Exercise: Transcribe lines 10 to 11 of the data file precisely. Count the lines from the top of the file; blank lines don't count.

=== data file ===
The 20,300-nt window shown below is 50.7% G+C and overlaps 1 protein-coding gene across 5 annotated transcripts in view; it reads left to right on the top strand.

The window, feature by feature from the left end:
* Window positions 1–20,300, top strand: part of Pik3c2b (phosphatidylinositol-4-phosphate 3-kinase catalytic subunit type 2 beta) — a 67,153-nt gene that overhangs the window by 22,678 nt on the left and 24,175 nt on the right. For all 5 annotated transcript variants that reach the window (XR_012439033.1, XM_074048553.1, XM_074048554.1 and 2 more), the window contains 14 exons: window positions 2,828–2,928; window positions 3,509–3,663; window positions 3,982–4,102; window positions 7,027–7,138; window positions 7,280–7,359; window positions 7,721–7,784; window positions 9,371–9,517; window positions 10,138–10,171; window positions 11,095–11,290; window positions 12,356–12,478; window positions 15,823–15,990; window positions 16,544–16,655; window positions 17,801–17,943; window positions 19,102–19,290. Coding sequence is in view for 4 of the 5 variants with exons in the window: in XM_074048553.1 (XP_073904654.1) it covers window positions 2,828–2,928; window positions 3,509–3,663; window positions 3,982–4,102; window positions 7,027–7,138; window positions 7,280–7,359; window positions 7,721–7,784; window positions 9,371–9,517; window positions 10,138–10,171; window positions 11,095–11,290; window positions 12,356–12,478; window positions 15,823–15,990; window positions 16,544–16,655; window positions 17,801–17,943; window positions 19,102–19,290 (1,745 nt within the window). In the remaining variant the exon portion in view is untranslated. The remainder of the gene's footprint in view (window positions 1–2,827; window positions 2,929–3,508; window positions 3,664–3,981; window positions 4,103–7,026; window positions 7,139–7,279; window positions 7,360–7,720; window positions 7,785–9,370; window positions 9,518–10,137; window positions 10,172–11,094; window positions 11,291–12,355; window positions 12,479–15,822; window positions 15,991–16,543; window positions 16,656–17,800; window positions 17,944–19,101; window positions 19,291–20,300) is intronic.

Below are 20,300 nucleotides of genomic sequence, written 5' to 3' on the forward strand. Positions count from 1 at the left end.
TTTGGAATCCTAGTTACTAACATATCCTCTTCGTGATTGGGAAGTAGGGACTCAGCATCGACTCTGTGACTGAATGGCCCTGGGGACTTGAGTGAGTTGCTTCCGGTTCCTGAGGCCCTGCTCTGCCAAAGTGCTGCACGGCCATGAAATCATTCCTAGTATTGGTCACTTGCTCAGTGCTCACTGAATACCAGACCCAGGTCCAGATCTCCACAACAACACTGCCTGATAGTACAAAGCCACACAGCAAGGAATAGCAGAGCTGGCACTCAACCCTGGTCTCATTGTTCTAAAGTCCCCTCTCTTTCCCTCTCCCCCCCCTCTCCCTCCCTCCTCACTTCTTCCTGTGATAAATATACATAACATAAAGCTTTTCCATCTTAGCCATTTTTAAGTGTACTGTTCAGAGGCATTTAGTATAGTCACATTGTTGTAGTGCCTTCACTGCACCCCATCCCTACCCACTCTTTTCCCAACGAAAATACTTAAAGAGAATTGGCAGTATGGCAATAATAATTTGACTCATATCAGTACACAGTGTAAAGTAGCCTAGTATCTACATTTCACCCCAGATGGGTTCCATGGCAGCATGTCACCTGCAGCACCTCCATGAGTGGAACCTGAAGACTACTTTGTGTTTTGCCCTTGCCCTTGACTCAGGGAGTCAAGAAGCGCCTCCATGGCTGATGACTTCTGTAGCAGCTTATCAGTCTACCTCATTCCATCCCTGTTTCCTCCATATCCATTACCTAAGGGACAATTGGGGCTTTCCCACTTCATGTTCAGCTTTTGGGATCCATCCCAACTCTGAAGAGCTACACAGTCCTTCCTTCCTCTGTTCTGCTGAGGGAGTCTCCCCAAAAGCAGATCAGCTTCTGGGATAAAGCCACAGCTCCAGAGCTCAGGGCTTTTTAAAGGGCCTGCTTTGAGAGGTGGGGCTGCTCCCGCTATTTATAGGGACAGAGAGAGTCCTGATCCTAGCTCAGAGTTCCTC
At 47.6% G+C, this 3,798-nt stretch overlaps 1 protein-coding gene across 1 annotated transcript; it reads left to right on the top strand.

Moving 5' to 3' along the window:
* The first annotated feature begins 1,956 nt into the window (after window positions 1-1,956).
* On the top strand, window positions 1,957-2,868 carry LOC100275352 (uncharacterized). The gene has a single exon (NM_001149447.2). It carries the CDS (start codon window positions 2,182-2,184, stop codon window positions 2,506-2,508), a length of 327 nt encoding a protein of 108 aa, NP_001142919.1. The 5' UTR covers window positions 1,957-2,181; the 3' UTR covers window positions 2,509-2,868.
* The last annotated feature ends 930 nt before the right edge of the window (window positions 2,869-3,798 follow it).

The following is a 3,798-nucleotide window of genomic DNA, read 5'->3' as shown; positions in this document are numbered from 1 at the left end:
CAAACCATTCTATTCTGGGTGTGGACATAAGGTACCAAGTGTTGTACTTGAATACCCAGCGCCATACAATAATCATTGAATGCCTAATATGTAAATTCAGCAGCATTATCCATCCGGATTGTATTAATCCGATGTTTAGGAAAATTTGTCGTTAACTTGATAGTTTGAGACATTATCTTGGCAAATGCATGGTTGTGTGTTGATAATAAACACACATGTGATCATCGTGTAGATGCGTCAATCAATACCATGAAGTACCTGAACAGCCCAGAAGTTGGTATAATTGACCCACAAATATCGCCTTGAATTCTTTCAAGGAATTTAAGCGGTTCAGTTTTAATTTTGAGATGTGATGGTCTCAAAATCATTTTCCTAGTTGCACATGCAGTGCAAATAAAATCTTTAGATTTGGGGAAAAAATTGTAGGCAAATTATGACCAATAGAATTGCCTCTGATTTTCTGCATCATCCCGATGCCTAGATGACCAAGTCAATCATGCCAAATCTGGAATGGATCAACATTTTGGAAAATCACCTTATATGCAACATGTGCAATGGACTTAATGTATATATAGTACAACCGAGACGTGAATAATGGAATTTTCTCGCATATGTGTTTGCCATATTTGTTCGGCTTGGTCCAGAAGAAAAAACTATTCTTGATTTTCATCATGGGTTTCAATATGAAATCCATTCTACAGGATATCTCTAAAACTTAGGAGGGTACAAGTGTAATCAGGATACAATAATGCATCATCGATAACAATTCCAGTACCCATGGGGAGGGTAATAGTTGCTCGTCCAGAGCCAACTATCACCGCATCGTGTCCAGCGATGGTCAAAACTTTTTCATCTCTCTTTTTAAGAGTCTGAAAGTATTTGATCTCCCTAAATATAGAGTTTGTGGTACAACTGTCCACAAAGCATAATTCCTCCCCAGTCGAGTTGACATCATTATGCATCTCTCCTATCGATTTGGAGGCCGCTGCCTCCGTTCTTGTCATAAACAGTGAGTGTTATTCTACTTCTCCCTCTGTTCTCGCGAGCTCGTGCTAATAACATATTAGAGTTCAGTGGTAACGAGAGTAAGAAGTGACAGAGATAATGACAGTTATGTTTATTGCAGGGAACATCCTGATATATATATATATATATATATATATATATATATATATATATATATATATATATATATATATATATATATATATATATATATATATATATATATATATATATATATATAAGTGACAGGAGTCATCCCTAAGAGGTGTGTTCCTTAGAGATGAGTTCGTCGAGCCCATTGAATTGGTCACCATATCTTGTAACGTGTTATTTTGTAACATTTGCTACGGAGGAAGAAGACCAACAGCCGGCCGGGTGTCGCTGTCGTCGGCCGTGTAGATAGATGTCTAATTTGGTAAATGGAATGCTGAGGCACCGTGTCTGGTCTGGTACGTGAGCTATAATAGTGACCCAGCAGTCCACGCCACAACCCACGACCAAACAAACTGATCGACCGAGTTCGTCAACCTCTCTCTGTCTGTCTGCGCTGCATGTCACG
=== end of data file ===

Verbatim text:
* The last annotated feature ends 930 nt before the right edge of the window (window positions 2,869-3,798 follow it).

The following is a 3,798-nucleotide window of genomic DNA, read 5'->3' as shown; positions in this document are numbered from 1 at the left end: